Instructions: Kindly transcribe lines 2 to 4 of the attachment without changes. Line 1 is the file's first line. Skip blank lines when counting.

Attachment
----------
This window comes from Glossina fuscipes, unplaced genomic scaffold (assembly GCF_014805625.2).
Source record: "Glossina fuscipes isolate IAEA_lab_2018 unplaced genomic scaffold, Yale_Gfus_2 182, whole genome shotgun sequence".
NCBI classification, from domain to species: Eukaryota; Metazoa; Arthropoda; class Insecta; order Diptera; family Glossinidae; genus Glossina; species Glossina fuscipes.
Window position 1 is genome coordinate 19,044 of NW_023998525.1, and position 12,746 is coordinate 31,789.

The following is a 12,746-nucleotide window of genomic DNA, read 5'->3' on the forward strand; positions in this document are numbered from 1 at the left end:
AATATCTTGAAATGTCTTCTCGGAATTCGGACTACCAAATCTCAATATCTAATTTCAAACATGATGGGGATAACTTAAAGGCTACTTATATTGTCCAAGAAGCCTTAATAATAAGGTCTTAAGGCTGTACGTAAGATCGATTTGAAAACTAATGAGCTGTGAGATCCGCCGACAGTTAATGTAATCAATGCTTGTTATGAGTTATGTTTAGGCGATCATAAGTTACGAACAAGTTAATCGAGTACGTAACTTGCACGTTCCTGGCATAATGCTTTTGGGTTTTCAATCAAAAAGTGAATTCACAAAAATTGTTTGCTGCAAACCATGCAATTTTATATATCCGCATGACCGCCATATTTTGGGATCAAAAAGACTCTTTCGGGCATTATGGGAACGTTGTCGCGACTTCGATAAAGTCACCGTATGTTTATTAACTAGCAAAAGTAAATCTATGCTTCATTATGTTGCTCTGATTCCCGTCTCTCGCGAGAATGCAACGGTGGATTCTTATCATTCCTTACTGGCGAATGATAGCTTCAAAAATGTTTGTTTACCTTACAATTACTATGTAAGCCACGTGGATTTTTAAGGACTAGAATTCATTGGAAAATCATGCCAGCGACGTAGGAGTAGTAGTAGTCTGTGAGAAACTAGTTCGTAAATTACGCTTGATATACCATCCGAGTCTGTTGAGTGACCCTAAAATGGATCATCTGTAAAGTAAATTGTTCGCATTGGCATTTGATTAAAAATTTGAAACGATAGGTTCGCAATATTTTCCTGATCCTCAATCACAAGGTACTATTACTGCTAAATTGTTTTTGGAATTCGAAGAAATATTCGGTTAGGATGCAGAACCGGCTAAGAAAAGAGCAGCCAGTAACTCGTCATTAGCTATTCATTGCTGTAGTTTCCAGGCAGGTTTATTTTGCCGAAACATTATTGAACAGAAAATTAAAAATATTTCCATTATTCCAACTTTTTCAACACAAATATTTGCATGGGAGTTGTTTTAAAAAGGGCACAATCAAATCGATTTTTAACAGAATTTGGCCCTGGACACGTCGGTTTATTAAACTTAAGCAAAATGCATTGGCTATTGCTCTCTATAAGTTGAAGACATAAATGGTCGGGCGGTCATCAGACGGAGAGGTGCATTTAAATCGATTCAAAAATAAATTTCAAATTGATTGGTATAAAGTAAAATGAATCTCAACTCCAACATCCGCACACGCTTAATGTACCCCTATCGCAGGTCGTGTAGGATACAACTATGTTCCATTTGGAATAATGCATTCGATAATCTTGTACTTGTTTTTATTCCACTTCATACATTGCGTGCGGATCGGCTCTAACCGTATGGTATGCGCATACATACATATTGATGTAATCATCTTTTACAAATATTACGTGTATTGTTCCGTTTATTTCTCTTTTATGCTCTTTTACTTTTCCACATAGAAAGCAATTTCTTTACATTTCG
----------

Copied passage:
Source record: "Glossina fuscipes isolate IAEA_lab_2018 unplaced genomic scaffold, Yale_Gfus_2 182, whole genome shotgun sequence".
NCBI classification, from domain to species: Eukaryota; Metazoa; Arthropoda; class Insecta; order Diptera; family Glossinidae; genus Glossina; species Glossina fuscipes.
Window position 1 is genome coordinate 19,044 of NW_023998525.1, and position 12,746 is coordinate 31,789.